Yep, yeah. And it’s one of those things where we make the distinction the software doesn’t, where Basecamp is a great place to, to manage to dues with the client. So if there’s two dues for the client, or there’s two dues that are relevant that the client should see, that works really well. But even even so we probably use that. I don’t know once every 10 projects. So not super, not not a huge use there. But it’s a functionality that we do have. So we got about 13 minutes left. Well, we’ll end at one. Great thanks, Windows for popping up some screen. I don’t know what this is. Oh, now it’s opening Edge browser. Great. Thank you windows. Alright. So next up is one of my current favorites. And I’m still I’m still very much enjoying it. And I’ve been slowly getting the team into this. And this is notion. So we pull this up. This is a note taking tool, database tool, organization tool that you can use to kind of organize information however you want, which is really cool. So at the very least, you can just start typing a note. This is a note. So Ever Note or notes or any any of those tools, it can do that. But where it becomes really powerful is its interoperability and kind of database system. So you see, I’ve got a calendar here, right? So this is a quick look for me. Okay, we just were in Oklahoma last week. Next week, I’ve got actually in this has gone. So this got moved, so I can delete that. But then Tuesday, we’ve got to shoot. This looks like a calendar. But really, it’s just a database with information, and then there’s a calendar view. And I can pull this calendar view, wherever I want, I can pull it here are like these two dues. So backflip assign tasks, John was talking about how we manage tasks, let me make sure we can see that. We created this task table over here. And you can add a task with a person a date, priority, etc, etc. You can actually make whatever parameters you want. And then you can pull this information anywhere. So in my case, I pull it to this backflip homepage that I created. And this shows me my backflip tasks. And I have it filtered assigned to me and is not checked. So it’s not done done is not checked. So these are my outstanding backflip tasks and right now Max uses this to tell me when I have reviews that I need to review with him. Over here are notes that I’ve created recently. And here’s Doc’s that I’ve created recently, over here, kind of in our backflip area where we have clients task stocks. And again, it looks like a table. But you can pull this data out in any way that you want. And create really nice little views into all your notes. So you can see that let’s see, today, home, this is this is kind of like my personal note, area. So it looks kind of similar to backflip. But it’s just got some different information. So this is BakFlip. Here’s home, here’s a bunch of pages that I use regularly, it’s got weather, movies to watch books to read, put a little comic in there, through my Michigan DNR fishing license. So you can interconnect everything, and then it’s all searchable super easily. So fishing is a pull up all the things that I’ve written about for fishing, so Michigan DNR fishing license, camping 2021. And this tool is such a great documentation tool that I think it’s going to take, take over a lot of kind of our document, document, documenting functionality that we do in Google Drive, and Basecamp and other places that you’re you’re always trying to remember Well, where was that? Is that in Drive? Is that in Basecamp? Is that an email somewhere? We’ll just create a doc in here.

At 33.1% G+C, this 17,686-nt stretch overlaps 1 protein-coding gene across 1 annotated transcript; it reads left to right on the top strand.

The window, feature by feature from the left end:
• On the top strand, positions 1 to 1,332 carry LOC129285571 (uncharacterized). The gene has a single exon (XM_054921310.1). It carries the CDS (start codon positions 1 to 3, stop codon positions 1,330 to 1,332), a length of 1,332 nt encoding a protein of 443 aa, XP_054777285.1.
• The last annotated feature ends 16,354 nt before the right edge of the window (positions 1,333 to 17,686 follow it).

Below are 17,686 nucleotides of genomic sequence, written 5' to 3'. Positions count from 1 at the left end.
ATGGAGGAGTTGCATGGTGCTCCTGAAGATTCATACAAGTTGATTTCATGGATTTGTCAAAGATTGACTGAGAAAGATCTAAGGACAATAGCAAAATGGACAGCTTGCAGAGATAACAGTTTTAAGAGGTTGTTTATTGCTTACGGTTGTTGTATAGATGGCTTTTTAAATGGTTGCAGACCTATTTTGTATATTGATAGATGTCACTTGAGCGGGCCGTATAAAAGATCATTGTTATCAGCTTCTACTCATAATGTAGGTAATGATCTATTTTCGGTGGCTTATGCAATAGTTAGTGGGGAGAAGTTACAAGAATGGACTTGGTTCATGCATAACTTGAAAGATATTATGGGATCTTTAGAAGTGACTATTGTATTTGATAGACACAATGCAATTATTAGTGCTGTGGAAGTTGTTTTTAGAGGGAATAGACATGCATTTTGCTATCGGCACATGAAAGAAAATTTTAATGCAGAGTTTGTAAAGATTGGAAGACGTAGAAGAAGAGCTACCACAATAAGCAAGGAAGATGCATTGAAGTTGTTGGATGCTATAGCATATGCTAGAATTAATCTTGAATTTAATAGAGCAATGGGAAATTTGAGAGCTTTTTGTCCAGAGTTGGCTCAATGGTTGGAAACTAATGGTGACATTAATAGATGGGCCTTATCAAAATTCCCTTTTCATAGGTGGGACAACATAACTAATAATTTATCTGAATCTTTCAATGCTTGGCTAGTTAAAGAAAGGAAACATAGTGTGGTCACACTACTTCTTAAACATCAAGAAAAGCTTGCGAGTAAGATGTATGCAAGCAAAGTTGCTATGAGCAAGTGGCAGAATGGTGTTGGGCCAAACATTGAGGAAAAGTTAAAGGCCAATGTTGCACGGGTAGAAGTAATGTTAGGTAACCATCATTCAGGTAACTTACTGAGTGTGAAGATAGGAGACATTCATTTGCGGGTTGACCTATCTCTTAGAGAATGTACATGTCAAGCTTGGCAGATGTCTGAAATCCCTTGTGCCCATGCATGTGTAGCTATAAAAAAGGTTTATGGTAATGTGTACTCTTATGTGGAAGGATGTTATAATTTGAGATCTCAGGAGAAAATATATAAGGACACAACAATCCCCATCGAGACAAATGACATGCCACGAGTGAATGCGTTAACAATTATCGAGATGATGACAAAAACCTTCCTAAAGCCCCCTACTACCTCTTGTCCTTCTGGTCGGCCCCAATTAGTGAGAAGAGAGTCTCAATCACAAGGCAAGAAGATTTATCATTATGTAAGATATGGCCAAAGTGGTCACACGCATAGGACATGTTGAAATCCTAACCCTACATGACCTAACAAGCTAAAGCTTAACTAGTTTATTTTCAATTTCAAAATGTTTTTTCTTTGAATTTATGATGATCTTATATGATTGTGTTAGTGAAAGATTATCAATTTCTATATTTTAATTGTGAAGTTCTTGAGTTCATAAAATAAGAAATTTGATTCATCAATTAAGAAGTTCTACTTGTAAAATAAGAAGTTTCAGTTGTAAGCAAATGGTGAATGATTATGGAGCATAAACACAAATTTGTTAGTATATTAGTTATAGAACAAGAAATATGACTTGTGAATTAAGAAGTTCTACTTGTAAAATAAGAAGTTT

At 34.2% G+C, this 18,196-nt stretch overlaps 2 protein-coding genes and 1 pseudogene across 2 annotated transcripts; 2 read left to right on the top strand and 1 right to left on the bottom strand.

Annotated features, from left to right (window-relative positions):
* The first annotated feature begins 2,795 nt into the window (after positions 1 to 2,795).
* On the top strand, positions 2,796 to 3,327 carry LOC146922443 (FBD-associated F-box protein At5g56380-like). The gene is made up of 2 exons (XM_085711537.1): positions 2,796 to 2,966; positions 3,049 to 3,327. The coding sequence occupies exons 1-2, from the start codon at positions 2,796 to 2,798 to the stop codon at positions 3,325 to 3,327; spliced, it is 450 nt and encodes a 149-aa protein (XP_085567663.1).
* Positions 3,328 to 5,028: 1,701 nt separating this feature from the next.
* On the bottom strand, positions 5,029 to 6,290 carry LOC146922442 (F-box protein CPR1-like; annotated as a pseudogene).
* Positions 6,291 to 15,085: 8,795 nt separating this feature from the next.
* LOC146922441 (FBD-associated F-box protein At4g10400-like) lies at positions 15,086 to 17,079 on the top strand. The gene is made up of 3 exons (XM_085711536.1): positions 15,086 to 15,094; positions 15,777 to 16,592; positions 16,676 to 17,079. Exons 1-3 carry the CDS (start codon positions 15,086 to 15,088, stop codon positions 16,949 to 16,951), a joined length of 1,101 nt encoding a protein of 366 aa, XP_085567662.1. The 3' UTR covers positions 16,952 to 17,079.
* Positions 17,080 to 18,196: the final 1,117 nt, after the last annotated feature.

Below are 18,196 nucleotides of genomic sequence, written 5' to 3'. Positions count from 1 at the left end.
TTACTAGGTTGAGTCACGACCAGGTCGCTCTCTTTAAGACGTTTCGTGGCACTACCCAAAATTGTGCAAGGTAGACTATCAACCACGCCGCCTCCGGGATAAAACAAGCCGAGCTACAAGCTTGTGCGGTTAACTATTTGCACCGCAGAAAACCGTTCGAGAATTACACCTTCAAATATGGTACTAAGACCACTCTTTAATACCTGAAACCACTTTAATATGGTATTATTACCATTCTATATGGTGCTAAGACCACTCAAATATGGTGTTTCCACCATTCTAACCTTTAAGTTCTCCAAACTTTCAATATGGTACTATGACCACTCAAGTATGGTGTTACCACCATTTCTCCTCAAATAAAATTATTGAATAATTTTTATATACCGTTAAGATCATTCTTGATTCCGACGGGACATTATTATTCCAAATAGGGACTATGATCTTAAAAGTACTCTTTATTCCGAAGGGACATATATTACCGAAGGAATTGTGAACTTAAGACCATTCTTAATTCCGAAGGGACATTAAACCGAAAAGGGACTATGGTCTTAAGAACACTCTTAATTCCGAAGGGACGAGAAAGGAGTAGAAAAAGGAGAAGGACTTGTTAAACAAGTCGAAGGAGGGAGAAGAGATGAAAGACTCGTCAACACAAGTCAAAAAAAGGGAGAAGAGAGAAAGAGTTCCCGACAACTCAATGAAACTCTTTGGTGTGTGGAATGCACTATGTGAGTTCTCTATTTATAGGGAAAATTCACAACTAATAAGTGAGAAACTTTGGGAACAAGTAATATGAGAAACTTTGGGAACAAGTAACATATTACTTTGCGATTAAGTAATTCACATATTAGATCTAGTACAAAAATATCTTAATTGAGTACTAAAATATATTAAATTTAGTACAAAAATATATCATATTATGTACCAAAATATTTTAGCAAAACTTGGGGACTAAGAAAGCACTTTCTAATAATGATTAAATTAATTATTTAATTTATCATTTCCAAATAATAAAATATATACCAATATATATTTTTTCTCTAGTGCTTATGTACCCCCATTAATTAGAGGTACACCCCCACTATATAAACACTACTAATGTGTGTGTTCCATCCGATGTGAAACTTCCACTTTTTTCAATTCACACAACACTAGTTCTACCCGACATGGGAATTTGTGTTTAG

Like drone rates, you know, everyone can pull that up color grading, notes on color grading, and how we do that type of thing. So that was a huge torrent of water from the firehose. John, you’ve been starting to use this over like the last month, what’s kind of been your experience.

John Shoemaker 52:04
It’s really nice.

Ryan Freng 52:09
Here at big ol booty coming,